At the zenith of Revelation John describes the reunion of God the Father and Jesus with His people in the kingdom: "And I heard a loud voice from the throne, saying, 'Behold, the tabernacle of God is among men, and He will dwell among them, and they shall be His people, and God Himself will be among them'"I saw no temple in it, for the Lord God the Almighty and the Lamb are its temple. And the city has no need of the sun or of the moon to shine on it, for the glory of God has illumined it, and its lamp is the Lamb" (Revelation 21:3, 22, 23).

So both Paul and John reveal an awesome picture of God the Father welcoming His people home at the end of time and showing them how much He cares. Paul also draws our attention across the vast panorama of time and eternity through Scripture to show that God the Father's love and care were always there before time began. As our eternal Father, He wanted us before we were born. He conceived of us and deeply desires us to be with Him in His holiness: "He chose us in Him before the foundation of the world, that we would be holy and blameless before Him" (Ephesians 1:4).

In the beginning of time, God the Father through Jesus and His Spirit prepared a place for us to dwell, an incredibly beautiful jewel of a planet in an awesome universe. When people became anything but holy and blameless He acted to clothe Adam and Eve to cover their shame. He worked tirelessly toward His goal of redeeming us through centuries, patiently working through people He chose and covenants He made with them to prepare the way for Jesus to come at just the right time. The Father sent Jesus into the world. When He came, Jesus said, "My Father is working until now, and I Myself am working," and "the Father abiding in Me does His works" (John 5:17; 14:10). God the Father subjects everything to Jesus while the earth remains, atonement, judgment, and the preparation of the kingdom. God the Father is guiding the events of history toward a conclusion, a consummation. Jesus draws together His people, defeats death, and will deliver the kingdom to His Father. God the Father welcomes us home and fills us all, infusing us with His very nature: love. We see God the Father on His throne receiving glory forever as we walk in His light and the light of the Lamb.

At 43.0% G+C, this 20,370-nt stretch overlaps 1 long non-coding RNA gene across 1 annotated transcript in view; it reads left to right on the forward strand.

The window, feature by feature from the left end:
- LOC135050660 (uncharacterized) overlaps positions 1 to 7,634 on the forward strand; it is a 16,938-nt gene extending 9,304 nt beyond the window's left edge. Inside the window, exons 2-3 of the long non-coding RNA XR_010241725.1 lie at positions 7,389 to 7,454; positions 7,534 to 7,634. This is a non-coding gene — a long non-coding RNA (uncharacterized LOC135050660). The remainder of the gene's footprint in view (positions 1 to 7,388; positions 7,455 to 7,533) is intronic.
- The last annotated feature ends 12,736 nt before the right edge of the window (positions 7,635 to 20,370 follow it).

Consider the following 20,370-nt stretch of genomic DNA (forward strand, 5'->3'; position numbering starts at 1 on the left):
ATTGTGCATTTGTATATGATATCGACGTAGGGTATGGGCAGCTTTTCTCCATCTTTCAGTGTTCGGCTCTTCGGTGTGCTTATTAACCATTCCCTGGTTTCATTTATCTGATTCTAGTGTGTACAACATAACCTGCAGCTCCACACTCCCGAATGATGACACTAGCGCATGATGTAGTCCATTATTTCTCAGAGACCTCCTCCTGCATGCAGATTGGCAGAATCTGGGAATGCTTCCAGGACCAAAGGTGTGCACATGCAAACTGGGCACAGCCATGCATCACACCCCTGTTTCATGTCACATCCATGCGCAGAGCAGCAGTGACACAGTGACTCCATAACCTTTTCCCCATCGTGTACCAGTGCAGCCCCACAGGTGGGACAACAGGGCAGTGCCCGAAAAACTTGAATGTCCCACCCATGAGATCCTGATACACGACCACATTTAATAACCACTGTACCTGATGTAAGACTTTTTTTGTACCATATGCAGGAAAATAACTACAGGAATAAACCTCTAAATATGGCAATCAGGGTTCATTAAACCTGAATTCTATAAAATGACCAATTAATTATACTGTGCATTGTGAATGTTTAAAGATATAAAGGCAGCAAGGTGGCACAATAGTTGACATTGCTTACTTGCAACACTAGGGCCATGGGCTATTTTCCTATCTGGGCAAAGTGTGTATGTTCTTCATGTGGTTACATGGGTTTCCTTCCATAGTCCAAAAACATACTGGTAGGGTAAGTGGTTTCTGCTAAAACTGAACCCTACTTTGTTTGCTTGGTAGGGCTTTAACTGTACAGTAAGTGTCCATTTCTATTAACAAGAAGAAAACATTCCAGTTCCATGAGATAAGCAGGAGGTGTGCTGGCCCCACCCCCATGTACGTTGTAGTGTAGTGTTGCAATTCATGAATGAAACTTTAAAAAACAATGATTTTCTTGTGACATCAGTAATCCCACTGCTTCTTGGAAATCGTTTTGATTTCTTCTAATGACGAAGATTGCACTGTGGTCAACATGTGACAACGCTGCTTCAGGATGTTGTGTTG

God the Father has unqualified power and sovereignty as Lord of our lives eternally.It is so good to know that He is love. He is worthy of our trust. To all who die and are made alive in Christ, God the Father becomes all in all. Paul echoes this truth in Ephesians 4:6; there is "one God and Father of all who is over all and through all and in all." The power and love of the all powerful One will be in all of His people all the time. Unity will be possible because God the Father binds His people together in Himself. In life Christians are filled with Godís Holy Spirit. In eternity, God the Father Himself fills all in an especially intimate way. As Paul said earlier in 1 Corinthians 13:12, "then I shall know fully just as I also have been fully known."

Life with God the Father may sometimes seem like those childhood excursions. As spiritual children growing up in Christ, we're not always sure where He's taking us. The global scene can seem chaotic and frightening. Our personal lives can be filled with uncertainty and disappointment. From there He wants us to turn to Him (Romans 8:18-25). Through all this we have reason to trust Him. God the Father is in fact taking us places we've never been before but His assurance through the gospel is that He knows what He is doing and where He is going. God the Father assures us that He is in control. He has a purpose and He's always working on it: He sends us into His world to spread the good news of Jesus. With Jesus and His Spirit, He has prepared a place for us. When we get there we'll know we're back where we belong. We're home! As Luke 15 and Richard's article so profoundly show us, God the Father welcomes us home with open arms. We're there with Him, a kingdom of priests to serve our God forever. Like Jesus, we are one with God the Father who is all in all!

Paul Birston

February 2010©

<< More Articles